You have probably seem the classic science volcano where you mix baking soda and vinegar, but that is not the only fun we can have with those ingredients.
When you mix baking soda and vinegar, the chemical reaction produces carbon dioxide, this is what cause the “lava” to overflow in the volcano demo. You can also capture that carbon dioxide gas (CO2) and use it for other purposes.
In this experiment, we used the carbon dioxide to “blow out” some candles. This is a great experiment where you can discuss: density of gasses, fire, and chemical reactions.
Remember that a fire needs 3 things: heat, oxygen, and fuel. When we blow out candles, the flow of air removes the heat, and the fire goes out. CO2 is heavier than the surrounding air, so you can pour it on the candles. By pouring the carbon dioxide on the flame, we deprived the fire of oxygen.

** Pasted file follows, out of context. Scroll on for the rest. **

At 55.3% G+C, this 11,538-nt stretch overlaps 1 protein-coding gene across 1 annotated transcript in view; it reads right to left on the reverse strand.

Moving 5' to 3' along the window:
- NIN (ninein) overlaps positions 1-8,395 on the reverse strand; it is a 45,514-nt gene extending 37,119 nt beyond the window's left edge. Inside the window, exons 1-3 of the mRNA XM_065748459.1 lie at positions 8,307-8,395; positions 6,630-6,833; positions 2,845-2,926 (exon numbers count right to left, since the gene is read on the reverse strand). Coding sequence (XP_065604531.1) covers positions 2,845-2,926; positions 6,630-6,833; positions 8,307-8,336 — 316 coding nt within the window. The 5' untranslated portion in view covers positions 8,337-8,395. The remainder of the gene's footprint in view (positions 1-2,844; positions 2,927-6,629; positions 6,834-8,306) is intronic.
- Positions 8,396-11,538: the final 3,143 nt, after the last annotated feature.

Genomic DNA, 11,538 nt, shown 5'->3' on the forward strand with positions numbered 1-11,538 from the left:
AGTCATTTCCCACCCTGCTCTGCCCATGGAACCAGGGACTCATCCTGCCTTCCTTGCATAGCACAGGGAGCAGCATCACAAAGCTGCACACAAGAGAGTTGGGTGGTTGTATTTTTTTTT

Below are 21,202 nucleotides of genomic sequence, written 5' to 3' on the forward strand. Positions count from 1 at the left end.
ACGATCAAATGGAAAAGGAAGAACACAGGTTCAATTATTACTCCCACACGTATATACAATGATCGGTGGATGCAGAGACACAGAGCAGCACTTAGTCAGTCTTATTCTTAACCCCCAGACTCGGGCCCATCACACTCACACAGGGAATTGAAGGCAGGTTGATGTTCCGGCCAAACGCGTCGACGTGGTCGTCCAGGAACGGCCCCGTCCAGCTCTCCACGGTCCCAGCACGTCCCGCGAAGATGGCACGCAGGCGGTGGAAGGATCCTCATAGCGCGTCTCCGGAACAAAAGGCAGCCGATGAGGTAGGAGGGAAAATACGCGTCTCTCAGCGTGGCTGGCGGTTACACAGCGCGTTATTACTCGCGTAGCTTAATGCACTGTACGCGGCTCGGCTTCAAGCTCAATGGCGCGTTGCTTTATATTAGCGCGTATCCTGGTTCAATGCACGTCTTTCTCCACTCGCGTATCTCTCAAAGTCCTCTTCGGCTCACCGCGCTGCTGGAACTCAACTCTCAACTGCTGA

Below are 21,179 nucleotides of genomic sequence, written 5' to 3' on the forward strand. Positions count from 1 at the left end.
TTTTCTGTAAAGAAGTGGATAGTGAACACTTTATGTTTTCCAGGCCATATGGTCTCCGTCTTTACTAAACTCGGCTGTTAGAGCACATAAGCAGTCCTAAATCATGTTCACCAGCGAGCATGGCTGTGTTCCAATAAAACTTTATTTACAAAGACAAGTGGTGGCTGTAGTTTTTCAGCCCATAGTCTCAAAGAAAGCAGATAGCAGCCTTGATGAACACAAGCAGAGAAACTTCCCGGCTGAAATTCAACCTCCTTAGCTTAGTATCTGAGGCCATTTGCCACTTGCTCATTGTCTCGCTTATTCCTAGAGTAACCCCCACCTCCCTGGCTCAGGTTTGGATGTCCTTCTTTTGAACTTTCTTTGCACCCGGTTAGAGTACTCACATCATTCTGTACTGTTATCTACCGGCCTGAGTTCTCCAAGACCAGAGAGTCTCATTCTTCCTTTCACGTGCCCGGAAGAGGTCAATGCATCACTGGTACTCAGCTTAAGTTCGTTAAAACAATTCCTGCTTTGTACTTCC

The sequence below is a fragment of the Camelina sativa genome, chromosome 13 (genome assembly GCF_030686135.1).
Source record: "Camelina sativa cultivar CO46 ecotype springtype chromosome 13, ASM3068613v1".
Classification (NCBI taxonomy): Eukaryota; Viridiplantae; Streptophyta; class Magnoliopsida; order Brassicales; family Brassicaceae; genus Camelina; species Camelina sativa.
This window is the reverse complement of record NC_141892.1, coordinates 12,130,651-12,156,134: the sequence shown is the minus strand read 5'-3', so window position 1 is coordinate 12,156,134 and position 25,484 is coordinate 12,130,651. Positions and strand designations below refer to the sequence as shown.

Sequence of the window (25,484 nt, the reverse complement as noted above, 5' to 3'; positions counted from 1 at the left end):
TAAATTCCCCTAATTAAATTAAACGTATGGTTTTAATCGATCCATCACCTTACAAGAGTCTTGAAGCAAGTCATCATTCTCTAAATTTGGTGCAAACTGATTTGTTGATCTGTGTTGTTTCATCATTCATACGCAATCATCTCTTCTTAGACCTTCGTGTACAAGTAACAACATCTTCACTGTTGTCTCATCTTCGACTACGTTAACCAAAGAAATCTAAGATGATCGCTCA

In order to fill the jar with CO2, I mixed baking soda and vinegar in a larger container and then carefully poured the invisible gas into the jar in the video. You can also pour straight from the container where you mix, but it is more dramatic when the jar looks completely empty.
I also used this as an object lesson when I was speaking to our kids AWANA club. It is a good demonstration that even things you cannot see are real. Even though we cannot see God, we know He is there because we see His Creation, and we see the things He has done in our lives.
Visit back next week for another “explosive” experiment with baking soda and vinegar.
Hebrews 11:1 Now faith is the assurance of things hoped for, the conviction of things not seen.